Detection input is

Comparing threshold which was set in advance with from (2), the result of detection is outputted. Motive images are defined as “1” and static images as “0.”

In previous research, this motion detection method may cause deviation. So, further detection is needed. A suitable method is adopted as follows: interframe interpolation is used as the input of motion detection in vertical edge area of current field, while interfield interpolation is used as the input motion detection in other areas. It can avoid incorrect judgment.

Fields differences are defined as follows: where represents interframe difference and and represent interfield difference. Motion estimate of is

Extended in spatial domain by , calculated by nonlinear two-valued function, the result of motion detection will be obtained [16, 17].

3. Deinterlacing Algorithm by a Low-Angle Extraction

3.1. Problem Statement

According to the previous analysis, in the adaptive motion deinterlacing algorithm, it is important to distinguish motion and static status. But, correct detection to the edge information in motive image and proper application of the edge information to the spatial interpolate filter are also very important to improve the quality of image.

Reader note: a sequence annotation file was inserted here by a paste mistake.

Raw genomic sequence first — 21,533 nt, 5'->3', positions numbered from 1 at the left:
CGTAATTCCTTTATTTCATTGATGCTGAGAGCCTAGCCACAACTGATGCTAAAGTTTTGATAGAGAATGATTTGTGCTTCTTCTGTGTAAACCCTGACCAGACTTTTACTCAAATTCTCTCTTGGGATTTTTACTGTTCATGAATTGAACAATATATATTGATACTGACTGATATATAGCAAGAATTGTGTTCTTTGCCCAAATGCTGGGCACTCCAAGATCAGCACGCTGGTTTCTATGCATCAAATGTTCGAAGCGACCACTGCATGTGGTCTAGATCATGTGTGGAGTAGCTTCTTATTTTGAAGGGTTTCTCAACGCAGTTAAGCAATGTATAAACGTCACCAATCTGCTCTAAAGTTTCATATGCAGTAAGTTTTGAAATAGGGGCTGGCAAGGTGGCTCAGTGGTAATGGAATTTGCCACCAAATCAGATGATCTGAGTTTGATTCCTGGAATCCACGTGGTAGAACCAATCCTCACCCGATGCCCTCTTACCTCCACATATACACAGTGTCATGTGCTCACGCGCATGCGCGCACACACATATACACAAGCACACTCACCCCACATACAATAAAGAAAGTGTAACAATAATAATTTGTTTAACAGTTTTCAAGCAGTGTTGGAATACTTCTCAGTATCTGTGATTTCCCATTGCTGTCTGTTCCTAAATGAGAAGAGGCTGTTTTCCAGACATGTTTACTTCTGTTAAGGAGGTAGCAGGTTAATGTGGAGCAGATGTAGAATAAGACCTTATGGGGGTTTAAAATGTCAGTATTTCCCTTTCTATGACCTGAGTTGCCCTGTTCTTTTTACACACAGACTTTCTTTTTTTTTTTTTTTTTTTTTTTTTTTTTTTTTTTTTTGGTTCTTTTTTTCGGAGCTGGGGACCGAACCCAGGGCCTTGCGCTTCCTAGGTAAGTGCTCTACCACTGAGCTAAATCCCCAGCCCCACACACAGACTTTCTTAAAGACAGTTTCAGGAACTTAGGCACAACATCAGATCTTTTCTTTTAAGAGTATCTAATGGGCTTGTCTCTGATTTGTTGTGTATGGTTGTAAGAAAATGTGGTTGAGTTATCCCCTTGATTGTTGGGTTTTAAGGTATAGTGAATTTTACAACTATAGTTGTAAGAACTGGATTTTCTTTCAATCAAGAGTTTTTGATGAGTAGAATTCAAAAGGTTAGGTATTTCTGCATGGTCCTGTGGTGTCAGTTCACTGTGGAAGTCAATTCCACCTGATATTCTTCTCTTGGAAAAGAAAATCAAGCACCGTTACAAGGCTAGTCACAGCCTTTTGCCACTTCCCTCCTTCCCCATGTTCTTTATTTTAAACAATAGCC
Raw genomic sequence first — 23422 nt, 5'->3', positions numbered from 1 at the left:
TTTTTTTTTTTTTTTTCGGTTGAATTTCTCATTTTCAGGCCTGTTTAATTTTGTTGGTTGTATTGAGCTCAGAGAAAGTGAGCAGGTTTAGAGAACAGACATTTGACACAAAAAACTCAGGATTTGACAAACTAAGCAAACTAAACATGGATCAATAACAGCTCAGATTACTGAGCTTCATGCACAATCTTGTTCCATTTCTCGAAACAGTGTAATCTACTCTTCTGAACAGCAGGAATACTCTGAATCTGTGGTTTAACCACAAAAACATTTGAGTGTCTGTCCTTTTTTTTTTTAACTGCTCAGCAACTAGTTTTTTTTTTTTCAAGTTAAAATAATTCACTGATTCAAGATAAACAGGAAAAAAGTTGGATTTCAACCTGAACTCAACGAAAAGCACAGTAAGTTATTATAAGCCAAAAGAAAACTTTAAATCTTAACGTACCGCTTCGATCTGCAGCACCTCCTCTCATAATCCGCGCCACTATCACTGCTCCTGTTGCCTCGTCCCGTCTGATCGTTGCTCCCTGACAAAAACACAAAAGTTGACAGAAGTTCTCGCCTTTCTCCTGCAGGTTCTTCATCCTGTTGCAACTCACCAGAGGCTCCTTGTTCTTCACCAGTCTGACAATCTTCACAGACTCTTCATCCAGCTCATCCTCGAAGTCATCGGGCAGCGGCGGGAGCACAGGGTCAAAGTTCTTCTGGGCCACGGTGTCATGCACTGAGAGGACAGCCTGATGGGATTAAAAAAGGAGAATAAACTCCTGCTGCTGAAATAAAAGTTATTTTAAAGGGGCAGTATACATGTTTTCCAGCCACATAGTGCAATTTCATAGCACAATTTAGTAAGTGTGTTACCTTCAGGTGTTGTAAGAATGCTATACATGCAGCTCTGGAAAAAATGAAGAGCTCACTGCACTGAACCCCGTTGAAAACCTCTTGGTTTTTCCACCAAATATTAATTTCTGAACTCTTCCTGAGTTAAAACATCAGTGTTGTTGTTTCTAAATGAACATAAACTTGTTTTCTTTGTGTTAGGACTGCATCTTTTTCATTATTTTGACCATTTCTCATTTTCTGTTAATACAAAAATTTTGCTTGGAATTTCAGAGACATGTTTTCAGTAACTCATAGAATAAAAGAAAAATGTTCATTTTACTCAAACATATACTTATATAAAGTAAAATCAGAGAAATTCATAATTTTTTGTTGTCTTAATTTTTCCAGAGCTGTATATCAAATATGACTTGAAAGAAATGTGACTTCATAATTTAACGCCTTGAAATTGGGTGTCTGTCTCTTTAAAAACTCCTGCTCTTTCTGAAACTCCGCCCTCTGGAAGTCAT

Edge-based line average (ELA) algorithm is widely used in deinterlacing. But, its defect is that it is hard to detect the horizontal edge. ELA only detects the edges in 45°, 90°, and 135° and is unable to detect low-angle edge [18]. Kuo et al. proposed the ELA based on 3 + 3 taps which improved image horizontal edge detection by comparing the differences of adjacent pixels [19]. Lee et al. expand the 3 + 3 taps ELA to 5 + 5 taps [20] and de Haan and Lodder to 7 + 7 taps [21]. All these improved algorithms help to improve the low-edge detect function, but they are unable to reach the horizontal edge. The 7 + 7 taps can only detect the smallest angle in 18°. Chang et al. proposed EIELA using adaptive method, which has large amount of calculation and complexity [22]. It is hard to realize in hardware and not a suitable method in video surveillance system. Yong et al. proposed a spatial-temporal weight and edge adaptive deinterlacing algorithm (STW-EA) [23]. It is a good method to use low-angel edge detection and spatial-temporal weight calculation. It detects low-angel edge by using an adaptive searching radius in which the 6° edge can be detected. This algorithm achieves high image quality and low hardware complexity, but it still has problems in dealing with details, especially in high speed motive image.